by Graciious Tapfuma

“One day, our Mothers may ask ‘Who do you love completely?’ and we may grow to respond ‘Ourselves. Ourselves. Our lovely selves.'”
Upile Chisala

Thirty-three days before my 23rd birthday, I started what I now see as a life-transforming journey. Until that moment, I didn’t realise there was something I was missing: self-love. By no means am I an advocate for narcissism, addiction to self, or selfishness. No! However, I am an advocate of possessing a healthy love for oneself.

I don’t believe you can truly love anyone, or accept love from another person if you don’t first love yourself. I had to learn this the hard way. Trust me. Guarding your heart, living in tranquillity, being the best version of yourself and loving yourself so you can love others is fundamental. This is the self-love I stand for.

Before we go any further, let us eliminate any misconceptions about what self-love truly means. Is self-love about being prideful, ignorant or egotistical? NO! Is self-love about thinking you are better than everyone else? NO! Is it about always putting yourself first at the expense of others, or about always getting your way? NO!

Becoming someone who truly loves yourself can be very challenging. For me, it wasn’t that I saw myself with hatred, but rather intense feelings of inadequacy. For so long, I struggled with the notion that I have never been fully chosen. Eventually, it hit me that I felt this way because I have never really chosen myself or committed fully to who I am.

I don’t believe you can truly love anyone, or accept love from another person if you don’t first love yourself.

I came to realise that no one could do this for me, but me. My biggest fears and insecurities were because I felt unlovable and that no one would ever want to befriend me, work with me, or spend the rest of their life with me. I simply felt I wasn’t good enough. As a result, I wanted to attain perfection so I could be loved without any flaws. I didn’t want to face my weaknesses or the struggles in my life. As a result, I attracted people in my life who didn’t really want me. I attracted those who never fully chose me. I didn’t realise that in all of this, I was inviting rejection in my life.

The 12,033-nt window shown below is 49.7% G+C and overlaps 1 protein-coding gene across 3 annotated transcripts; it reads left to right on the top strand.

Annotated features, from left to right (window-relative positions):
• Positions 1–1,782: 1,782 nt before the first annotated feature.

Nothing extraordinary had ever happened to me to undermine my self-esteem. Instead, it was just normal little things in my everyday life. The person I liked chose my best friend over me. I was the weakest link in a class project. These things took a hold in my heart and almost settled in a permanent place. These small rejections weren’t dealt with and in the end, they affected the adult I became. They became the stories I repeated to myself and became familiar thought patterns. I started to think things like “I didn’t get picked because I wasn’t good enough.”

I frequently felt left out. As a Christian woman, God is the centre of my life, yet even when it came to Him, I felt like He couldn’t truly love me. I felt like He loved me out of obligation because of who He is… because of His character and that it is what He was meant to do.

There was so much brokenness inside me that came with constant rejection. When I began learning to love myself, it helped me heal in many places. I started digging deep within and facing my fears because my happiness and wholeness depended on this move. I also began to learn all the exciting things God and I love about myself. This is when my life truly started to change. I started making daily intentional efforts on this journey. Now I hope the lessons I have learnt might help others. Here are a few of the most important steps I took:

  • Looking at everything about myself and being completely okay with it.
  • Facing my truth without shying away.
  • Redefining love and what it truly means to me.
  • Recognising the love around me, such as who genuinely loves me without conditions and how they show this to me.
  • Allow myself to feel.
  • Being intentional about wanting to change my life by writing down my progress.

I am still on this journey. I am by no means perfect, and I’m certainly not there yet. However, I am sure of where I used to be. There was no way I could ever be loved or love anyone if I had not extended that love to myself. I now have a healthy love for myself and for those around me.

“Fear cannot isolate you if you allow love to surround you.”
Sarah Jakes Roberts